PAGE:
The Toyota Camry is a vehicle that has received worldwide acclaim since production began in 1982. It has won numerous awards, on the basis of reliability and practicality. In the class of middle size sedans, it is ranked as one of the highest on the list.
But how did that “Muscle”, “Big Daddy”, “Pencil”, “Envelope” or “Orobo” come to take that place it now has in the automobile market?
This is all you need to know to Get-On-Track with “Toyota Camry”
Toyota started out manufacture of the Camry under the name “Celica Camry” in the year 1979 as a 4 door sedan.
The Celica Camry has a resemblance with Toyota Carina but the Carina has a longer front end and bore some resemblance with the Toyota Supra (a performance oriented car in Toyota line-up) in styling.
The Celica Camry had the front engine-rear wheel drive layout and the engines were inline 4-cylinder, 1.6L, 1.8L and 2.0 litres in displacement.
The 1st Generation Toyota Camry V10 (1983-1986)
The production of the V10 Toyota Camry started in 1982, though the development started in 1977 in response to the 1973 oil crisis and it was further encouraged by the 1979 oil crisis.
The car was produced because most cars were moving to more fuel efficient, downsized and lighter cars which were more aerodynamic.
The focus of the Camry’s development was mainly for export to compete with Fords, GMs, Hondas and Nissan in the United States where they were just starting to gain ground. For more information about that click here.
Sales started in 1983 and the Camry was launched to the world.
The first generation Camry had two petrol engine options
- a 1.8 litre inline 4-cylinder petrol engine producing 100 horsepower
- A 2.0 inline 4-cylinder engine producing 120 horsepower
It also had diesel engine variants.
2nd Generation V20 (1986 – 1992)
The second generation Camry was first placed on sale in August 1986 in Japan. A hardtop was made specifically for the Japanese market.
However, in other parts of the world, Toyota decided to launch the “Lexus ES250” as their sales version of the Toyota Camry hardtop which was sold in Japan. This was because Toyota was just launching the “Lexus” brand, they wanted to publicize the name and they figured they couldn’t launch the “Lexus LS 400” alone.
Fuel injection was introduced in this era and the use of carburetors was beginning to go extinct.
There were two engine options ;
- the 1.8 litre from the previous generation and
- the 2.0 inline 4-cylinder
- However in 1988, a 2.5 litre v6 engine with 24 valves and dual overhead camshaft was added. The engine produced 157 horsepower
3rd Generation (XV10) Widebody Series (1992-1998)
This was a very common car while I was growing up and is still very much in use today. It is popularly known as “ÒRÒBÒ”, meaning fat, which was in conjunction with the “Widebody” classification.
It was bigger than its predecessors and more curvaceous as a style appeal.
It’s production started in 1990, and it was designed to look like a scaled-down Lexus LS400 though it shared no power-train similarities, that is, engine and gear layout and design, with the LS.
All the engines were fuel injected at this point as Toyota launched a new set of engines.
- 2.0 litre inline 4-cylinder (5S-FE) producing 130 horsepower
- 3.0 litre v6 producing 185 horsepower
Fourth Generation XV20 (1996 – 2001)
This is one car that is still very much sought after despite its age. It has been given names like the pencil, envelope, fish, and all sorts. The 1996 model was called the “Pencil”.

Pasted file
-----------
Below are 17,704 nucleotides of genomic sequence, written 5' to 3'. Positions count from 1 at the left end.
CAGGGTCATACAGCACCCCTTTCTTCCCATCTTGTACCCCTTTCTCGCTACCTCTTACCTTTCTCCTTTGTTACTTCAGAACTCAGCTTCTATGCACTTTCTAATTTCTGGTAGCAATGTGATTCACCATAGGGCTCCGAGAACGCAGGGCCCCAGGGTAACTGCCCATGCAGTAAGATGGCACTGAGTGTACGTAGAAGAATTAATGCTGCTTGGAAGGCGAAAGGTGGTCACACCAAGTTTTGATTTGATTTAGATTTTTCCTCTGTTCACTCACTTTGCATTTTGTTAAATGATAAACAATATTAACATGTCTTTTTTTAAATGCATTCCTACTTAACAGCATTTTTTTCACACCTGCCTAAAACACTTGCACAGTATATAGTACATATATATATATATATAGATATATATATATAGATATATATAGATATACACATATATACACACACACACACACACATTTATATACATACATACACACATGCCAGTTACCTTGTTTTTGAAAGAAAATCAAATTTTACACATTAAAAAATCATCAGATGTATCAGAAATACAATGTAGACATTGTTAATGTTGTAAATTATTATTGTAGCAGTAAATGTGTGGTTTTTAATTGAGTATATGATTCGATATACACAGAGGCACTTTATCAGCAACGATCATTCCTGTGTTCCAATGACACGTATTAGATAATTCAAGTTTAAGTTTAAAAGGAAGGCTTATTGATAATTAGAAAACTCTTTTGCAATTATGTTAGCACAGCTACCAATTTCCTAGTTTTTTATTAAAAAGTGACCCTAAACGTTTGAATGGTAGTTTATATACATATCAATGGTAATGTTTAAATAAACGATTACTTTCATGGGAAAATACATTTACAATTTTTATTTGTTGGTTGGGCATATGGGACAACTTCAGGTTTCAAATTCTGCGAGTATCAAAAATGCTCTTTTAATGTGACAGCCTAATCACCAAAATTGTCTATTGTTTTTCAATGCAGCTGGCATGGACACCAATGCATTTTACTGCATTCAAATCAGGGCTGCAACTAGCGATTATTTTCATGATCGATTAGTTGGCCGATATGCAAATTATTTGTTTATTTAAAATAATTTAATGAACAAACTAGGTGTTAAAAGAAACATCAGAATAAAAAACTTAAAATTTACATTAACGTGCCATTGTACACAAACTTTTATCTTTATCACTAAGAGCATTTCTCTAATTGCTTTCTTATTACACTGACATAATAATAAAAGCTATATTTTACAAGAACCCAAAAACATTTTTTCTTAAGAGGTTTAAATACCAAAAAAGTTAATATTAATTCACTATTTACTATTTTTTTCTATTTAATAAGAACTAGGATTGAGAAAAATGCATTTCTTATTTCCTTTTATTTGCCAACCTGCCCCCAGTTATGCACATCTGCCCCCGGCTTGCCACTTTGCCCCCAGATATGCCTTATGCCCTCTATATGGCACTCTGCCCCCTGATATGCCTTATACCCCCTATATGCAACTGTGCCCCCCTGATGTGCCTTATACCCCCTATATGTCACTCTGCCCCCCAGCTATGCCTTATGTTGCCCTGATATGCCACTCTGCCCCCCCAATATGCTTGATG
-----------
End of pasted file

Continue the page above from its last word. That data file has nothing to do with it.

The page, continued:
This Camry is very much loved by Nigerians, a friend of mine uses one (and it still is in good shape).
It was designed in 1996 for the 1997 model year.
It was offered in a number of trim levels like the CE (Classic Edition), LE (Luxury Edition) , XLE (Extra Luxury Edition).
The engine options were carried forward from the previous generation.
In 1999, it was given a facelift. Toyota changed the front grille and the tail lights. The facelift version was called the “ENVELOPE OR FISH”.
Fifth Generation (XV30) (2002-2007)
This car was another completely redesigned Camry, it shared no parts with the previous generation. It received worldwide acclaim and is popularly known in Nigeria as “Big Daddy”.
It had a more beautiful exterior, was a little boxy, and its large size was emphasized.
This model came with three engine options
- A 2.4 inline 4 cylinder producing 157 horsepower
- A 3.0 litre v6 producing 190 horsepower
- For the sport edition, a 3.3 litre v6 producing 240 horsepower was introduced.
It also received a facelift in 2004 but the name “Big Daddy” stuck.
Sixth Generation Toyota Camry XV40 (2006-2011)
This car is the evidence of “Blowing” in Nigeria (after Benz). It is popularly known as “Muscle” and is still a hot cake in Nigeria.
The engine options as at launch were the 2.4 litre inline 4-cylinder and a 3.5 litre V6.
It was however given a facial refresh and engine upgrades in 2009. They are;
- 2.5 litre inline 4 cylinder engine producing 169 horsepower for the base model CE, LE, and XLE, and the 179 horsepower version for the sport edition
7th generation Toyota Camry XV50 (2012-2017)
This generation was produced from 21st August, 2011, for the 2012 model year.
It was a totally restyled vehicle but had three engine options from the previous model;
- The 2.5 inline 4 cylinder 178 horsepower
- The 2.5 inline 4 cylinder for the hybrid
- the 3.5 litre v6 producing 268 horsepower
It didn’t receive as much accolades as the previous generation, but still won many awards.
8th generation XV70 (2017-present)
Well, rather than give you just a few short lines, I will give you an indepth review of the 2019 Toyota Camry. Watch out for next week’s edition of “What’s Revving?”
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Know your Car, Know your Motor!